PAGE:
Commented Sep 25, 2018 at 13:44
  • \$\begingroup\$ @Szega it was in the previous question. This is a follow-on question to that one, and the link was provided at the top. \$\endgroup\$
    – Ben Barden
    Commented Sep 25, 2018 at 13:45

The DM should be handling this.

Part of the DM's job is to keep the story moving forward. If the characters seem to be getting distracted, the DM needs to step in with a reminder of where the story should be going.

As a player, if you say something like "we probably shouldn't get into that right now, we should focus on the plot", that could be seen as rude. If the DM says something like that, it's expected.

I think a good first step would be to tell the DM that you understand that romantic roleplaying isn't a good experience for the table, and if it starts happening you will usually welcome an interruption.

As a DM, if two of my players seem to be getting bogged down or trying to monopolize too much of my time, one thing I often do is I'll turn to the rest of my group and I'll say: "okay, so we know what those characters are doing. What's your character up to?" Sometimes this leads to the players continuing the conversation between themselves in the background; usually they'll take the hint and stop being distracting.

Running with it for a few minutes is also fine.

In an ideal world, all the players would be engaged with the story all the time. But in my games I'm usually okay with brief roleplaying interruptions, especially if (as in your case) it's fun to watch. I recommend not feeling guilty about it for at least the first five minutes.


It Depends on your group and game

If the other players have not yet mentioned it this might not be a problem at all. But it seems you are self conscious about it. This might be because of non-verbal clues from the DM or other players or because you yourself are not comfortable with the role-play.

Discuss it with your group

Everybody enjoys different aspects of the hobby on different levels. As you state the other player really enjoys the role play and in character interaction. This is perfectly fine and their should be room for that. But this should not cost the rest of the group their fun. The best thing you can do is talk to your group about it. It could be they actually enjoy following the relationship as a sort of soap opera. And as you state she also role plays with the other players it is just that in your case the inter character relationship is different.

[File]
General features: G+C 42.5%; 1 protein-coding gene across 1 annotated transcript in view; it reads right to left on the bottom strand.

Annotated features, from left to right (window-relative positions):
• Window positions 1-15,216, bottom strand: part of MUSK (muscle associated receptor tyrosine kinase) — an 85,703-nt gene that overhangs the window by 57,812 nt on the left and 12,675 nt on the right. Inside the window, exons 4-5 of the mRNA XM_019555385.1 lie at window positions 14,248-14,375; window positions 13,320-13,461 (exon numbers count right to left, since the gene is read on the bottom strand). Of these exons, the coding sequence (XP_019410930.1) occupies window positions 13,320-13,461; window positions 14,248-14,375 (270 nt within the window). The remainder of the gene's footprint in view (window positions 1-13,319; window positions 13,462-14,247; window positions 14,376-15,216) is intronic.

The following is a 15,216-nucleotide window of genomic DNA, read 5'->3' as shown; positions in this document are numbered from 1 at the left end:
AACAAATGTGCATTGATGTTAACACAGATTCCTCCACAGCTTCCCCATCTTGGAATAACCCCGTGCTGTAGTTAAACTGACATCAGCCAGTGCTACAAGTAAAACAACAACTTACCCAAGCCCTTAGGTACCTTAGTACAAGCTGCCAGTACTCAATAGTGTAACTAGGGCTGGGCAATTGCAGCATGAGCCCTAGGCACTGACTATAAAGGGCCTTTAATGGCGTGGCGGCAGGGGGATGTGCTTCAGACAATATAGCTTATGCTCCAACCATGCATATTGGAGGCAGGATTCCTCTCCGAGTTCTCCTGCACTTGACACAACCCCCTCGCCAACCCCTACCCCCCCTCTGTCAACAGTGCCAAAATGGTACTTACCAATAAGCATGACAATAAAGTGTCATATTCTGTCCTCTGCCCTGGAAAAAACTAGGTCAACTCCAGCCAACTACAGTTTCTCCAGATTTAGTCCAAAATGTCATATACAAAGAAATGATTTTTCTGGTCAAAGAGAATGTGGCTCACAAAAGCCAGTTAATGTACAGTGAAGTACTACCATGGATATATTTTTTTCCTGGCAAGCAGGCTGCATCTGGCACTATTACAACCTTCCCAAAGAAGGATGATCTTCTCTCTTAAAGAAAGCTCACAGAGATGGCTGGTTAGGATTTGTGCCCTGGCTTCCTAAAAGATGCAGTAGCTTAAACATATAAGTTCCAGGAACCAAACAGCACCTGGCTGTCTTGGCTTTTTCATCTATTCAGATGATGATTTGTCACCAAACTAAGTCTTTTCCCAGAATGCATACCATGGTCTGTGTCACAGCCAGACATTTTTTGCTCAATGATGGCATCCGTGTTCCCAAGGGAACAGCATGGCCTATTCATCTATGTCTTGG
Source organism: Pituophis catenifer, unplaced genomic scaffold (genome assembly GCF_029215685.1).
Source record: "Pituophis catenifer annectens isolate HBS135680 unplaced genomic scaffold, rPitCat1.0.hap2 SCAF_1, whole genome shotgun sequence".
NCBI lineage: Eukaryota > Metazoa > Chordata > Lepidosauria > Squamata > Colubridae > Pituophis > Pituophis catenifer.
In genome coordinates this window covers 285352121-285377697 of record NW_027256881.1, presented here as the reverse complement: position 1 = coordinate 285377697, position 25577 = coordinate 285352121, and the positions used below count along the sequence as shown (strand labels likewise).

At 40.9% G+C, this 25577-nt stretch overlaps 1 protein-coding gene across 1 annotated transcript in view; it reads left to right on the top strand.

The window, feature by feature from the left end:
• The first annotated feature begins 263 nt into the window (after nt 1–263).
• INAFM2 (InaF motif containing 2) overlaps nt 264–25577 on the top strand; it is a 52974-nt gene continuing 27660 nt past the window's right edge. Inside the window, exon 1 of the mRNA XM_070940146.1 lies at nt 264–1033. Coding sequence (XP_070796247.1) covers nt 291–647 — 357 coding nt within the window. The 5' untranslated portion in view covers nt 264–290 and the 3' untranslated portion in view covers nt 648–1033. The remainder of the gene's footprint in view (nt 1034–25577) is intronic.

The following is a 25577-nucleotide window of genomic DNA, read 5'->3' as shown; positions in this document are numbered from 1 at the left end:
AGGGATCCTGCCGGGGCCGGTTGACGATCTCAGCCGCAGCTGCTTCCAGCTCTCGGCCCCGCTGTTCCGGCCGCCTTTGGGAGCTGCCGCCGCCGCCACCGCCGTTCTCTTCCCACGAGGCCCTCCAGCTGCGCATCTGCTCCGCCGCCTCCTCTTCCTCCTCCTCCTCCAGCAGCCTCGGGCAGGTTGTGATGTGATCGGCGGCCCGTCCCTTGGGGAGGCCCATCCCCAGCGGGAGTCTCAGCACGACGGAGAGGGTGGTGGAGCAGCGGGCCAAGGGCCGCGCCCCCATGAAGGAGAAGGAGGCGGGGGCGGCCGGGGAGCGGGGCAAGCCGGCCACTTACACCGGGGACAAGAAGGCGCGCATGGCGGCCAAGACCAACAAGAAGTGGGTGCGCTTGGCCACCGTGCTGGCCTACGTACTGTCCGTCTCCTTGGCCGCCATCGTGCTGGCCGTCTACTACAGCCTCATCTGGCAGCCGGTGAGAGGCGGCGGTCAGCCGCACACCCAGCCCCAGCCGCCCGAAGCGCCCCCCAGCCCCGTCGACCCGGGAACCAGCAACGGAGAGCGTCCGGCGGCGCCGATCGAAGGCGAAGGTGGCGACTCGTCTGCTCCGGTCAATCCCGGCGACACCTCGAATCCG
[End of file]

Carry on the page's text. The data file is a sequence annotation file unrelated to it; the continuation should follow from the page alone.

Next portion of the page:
This will also depend heavily on the kind of campaign you are running. If I is Kick in the door style they will probably mind quicker then when the whole campaign is Role play heavy.

Ways to reduce disruption

If you or your group conclude that you want to reduce the disruption that the role playing causes there are various ways that can be done without denying the other player her enjoyment.

  • Have the DM switch to the other characters while you are interacting. They are doing something at the same time and by switching between the players nobody has to sit still for to long.
  • Set a time limit for how long one of these scenes can last. This will mean that after a certain time the DM will ask you to finish up so the story can move on. This can be both be done by OC prompt. Or sudden dragon attack if he wants.
  • Take it off table. If you both really enjoy the interaction it might be an idea to run these role plays out side your groups regular session. Discuss this with the DM but it usually is not a problem if you two do roleplaying that has no direct hard impact on the game outside normal sessions. This can be done face to face but also through chat or voice/video call. This will allow you to have long role playing sessions with heavy character relationship development without the rest of the group having to wait.

What to do if you are not comfortable with the role play

So it could just be that everybody else is fine with this and it is just you who is not comfortable with the situation. This could just be that you 2 are hogging the spotlight. In that case check with the other players/DM when you get he feeling to make sure they do not mind at this point.

If you are not comfortable with playing role playing the relationship this is fine it is not something everybody is comfortable with this. In this case you should discuss this with the other player. She will understand and it is important that the game is a fun and enjoyable experience for everybody involved.


Often whenever a PC for me goes off on a tangent with another party member I like to encourage the others to mess with them, from picketing the distracted players to mucking about in the background. It keeps everyone entertained and makes for many humourous situations as the PC's could try and find times they are alone only for the annoying PC's to barge in.

I hope this helps, Lorian